August 31, 2012 - How Much Will My Retirement Required Minimum Distributions Be? - by Morningstar Investment Research
I plan to retire in a few years and know I'll need to take required minimum distributions from my 401(k) once I turn 70 1/2, but I don't have a good sense of how much they'll be. How are they calculated?
Morningstar assistant site editor Adam Zoll tackled this question, saying Investors with 401(k), 403(b), traditional IRA, and other types of retirement accounts must take required minimum distributions, or RMDs, usually starting the year in which they turn 70 1/2. Some employer-sponsored plans allow those who continue working beyond 70 1/2 to delay taking distributions until they retire. As for calculati ng RMDs, the process is relatively straightforward and is based on the amount held in the retirement account and the life expectancy of the account holder. All else being equal, RMDs generally rise as a percentage of the portfolio as the account holder gets older and the number of years of life expectancy decreases. But if an account holder fails to pull enough money out of a retirement account to meet the RMD by the end of a given year, he or she faces a 50% tax on the undistributed amount. Click here to read more.
A Sample Retirement Portfolio Using the Bucket Approach
Traditional strategies for retirement income have included buying an immediate annuity or investing in income-producing assets, such as bonds and dividend-paying stocks. But given that each of those approaches has become more challenging in the current low-interest-rate environment, it's no wonder that so many retirees and pre-retirees have been receptive to another strategy: "bucketing" their portfolio for retirement. Why has bucketing become so popular? First, it bows to reality by acknowledging that all but very wealthy investors will need to tap their principal during retirement; it provides a sensible and easy-to-use framework for doing so. Another big advantage of bucketing is that it's flexible. To help illustrate what an actual bucketed portfolio might look like, Morningstar's Christine Benz created a sample portfolio for a soon-to-be retiree.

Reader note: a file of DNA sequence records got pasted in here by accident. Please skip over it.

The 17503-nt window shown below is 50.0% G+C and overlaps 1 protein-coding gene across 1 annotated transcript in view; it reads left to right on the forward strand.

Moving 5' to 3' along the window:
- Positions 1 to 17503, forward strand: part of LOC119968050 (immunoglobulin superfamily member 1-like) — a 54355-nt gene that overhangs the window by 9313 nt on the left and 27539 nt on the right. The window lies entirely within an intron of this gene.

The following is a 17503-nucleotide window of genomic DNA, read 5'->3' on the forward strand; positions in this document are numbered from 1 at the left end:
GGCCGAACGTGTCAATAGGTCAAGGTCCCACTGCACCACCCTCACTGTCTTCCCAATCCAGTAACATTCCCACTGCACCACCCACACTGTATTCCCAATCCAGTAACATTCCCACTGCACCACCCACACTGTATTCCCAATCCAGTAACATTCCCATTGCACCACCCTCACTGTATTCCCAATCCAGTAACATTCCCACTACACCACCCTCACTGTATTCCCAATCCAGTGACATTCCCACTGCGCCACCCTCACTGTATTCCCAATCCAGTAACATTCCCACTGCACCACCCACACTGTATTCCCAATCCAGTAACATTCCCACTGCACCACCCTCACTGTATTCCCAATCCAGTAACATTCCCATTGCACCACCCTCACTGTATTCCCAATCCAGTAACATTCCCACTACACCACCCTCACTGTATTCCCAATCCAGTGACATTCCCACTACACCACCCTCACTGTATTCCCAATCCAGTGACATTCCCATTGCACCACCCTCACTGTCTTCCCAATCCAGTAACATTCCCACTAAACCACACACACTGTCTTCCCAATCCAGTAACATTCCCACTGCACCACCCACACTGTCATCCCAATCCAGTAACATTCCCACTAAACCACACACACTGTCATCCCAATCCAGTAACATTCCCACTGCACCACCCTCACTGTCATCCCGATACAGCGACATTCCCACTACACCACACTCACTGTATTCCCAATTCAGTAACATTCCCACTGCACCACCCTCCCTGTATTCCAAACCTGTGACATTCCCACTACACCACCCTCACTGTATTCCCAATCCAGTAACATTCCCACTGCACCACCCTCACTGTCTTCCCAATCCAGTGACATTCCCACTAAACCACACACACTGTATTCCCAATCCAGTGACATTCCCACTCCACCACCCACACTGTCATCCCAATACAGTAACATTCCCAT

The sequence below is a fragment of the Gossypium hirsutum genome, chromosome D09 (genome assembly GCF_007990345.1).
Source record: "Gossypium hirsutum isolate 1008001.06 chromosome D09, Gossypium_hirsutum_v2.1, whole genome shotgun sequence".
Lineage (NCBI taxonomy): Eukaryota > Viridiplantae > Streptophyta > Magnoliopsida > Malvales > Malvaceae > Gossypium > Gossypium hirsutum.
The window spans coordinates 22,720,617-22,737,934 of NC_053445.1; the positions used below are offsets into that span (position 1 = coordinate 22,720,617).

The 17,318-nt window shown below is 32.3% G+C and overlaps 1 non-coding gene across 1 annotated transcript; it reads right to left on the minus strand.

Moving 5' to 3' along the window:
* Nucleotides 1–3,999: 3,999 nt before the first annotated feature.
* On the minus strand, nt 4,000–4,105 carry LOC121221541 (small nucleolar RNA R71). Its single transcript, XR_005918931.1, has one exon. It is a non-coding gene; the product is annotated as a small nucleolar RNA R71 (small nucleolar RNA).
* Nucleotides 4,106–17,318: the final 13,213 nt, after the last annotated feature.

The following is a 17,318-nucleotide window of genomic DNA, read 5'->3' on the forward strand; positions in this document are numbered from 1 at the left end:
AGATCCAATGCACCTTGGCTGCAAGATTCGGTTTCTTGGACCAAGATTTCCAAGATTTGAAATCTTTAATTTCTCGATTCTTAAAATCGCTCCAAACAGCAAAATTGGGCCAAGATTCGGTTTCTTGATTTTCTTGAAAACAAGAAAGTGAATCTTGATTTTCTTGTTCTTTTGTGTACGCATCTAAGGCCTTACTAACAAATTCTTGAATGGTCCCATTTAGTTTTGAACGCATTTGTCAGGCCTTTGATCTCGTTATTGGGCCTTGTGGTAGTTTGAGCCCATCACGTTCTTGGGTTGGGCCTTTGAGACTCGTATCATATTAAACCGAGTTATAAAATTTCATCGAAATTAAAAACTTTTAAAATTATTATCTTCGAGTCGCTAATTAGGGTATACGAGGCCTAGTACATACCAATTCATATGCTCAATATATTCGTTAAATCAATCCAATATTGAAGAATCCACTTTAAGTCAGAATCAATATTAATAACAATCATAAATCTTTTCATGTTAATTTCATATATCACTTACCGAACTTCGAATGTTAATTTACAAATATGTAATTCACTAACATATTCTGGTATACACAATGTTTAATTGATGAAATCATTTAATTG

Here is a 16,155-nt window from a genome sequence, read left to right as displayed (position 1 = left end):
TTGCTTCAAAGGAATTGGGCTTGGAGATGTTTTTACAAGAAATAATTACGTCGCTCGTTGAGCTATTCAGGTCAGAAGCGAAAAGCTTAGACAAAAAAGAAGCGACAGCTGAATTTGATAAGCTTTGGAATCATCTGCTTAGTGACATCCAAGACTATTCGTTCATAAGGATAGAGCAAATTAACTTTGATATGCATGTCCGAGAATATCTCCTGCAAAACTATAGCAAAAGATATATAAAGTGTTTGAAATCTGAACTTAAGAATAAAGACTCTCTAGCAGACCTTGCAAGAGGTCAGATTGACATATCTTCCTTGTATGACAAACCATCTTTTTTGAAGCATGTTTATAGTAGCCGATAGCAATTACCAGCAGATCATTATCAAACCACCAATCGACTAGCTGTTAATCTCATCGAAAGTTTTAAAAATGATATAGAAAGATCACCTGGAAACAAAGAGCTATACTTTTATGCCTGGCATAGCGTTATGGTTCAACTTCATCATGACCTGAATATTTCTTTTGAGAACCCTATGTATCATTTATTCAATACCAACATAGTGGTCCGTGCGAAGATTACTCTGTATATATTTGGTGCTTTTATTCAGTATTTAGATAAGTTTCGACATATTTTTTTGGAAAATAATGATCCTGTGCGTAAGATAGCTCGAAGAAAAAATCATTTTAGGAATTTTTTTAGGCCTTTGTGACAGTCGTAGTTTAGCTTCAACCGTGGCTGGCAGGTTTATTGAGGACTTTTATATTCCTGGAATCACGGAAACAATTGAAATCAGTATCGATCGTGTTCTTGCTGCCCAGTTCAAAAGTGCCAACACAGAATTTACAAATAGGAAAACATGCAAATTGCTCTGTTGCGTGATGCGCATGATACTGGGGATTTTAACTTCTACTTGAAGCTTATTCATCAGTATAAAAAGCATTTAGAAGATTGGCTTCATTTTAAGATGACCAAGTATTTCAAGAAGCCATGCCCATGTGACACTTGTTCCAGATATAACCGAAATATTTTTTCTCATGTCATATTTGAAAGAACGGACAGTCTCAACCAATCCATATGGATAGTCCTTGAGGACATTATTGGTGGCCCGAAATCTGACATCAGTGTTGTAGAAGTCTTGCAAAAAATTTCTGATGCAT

Among the other topics we addressed this week:
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Fidelity's Abigail Johnson Takes on Larger Role. Plus, JP Morgan shutters fund, Putnam elevates managers, and Manning & Napier adds to its lineup, and more.
Has This Fidelity Fund Lost Its Luster? An evolving strategy and high volatility dent this option's appeal.
When Active Management Doesn't Pay Dividends. Looking at a manager's active return can shed light on an ability to pick winning stocks.
Investors Return to Fixed Income, Hedge With Passive Equities. In a market cycle driven by macro headlines, investors continue to hedge their exposure.
Russell Investments to Shut Down All but 1 ETF. Legg Mason, IShares, IndexIQ, and Global X all provide details on proposed actively and passively managed ETFs. Plus, the week's best-performing funds.
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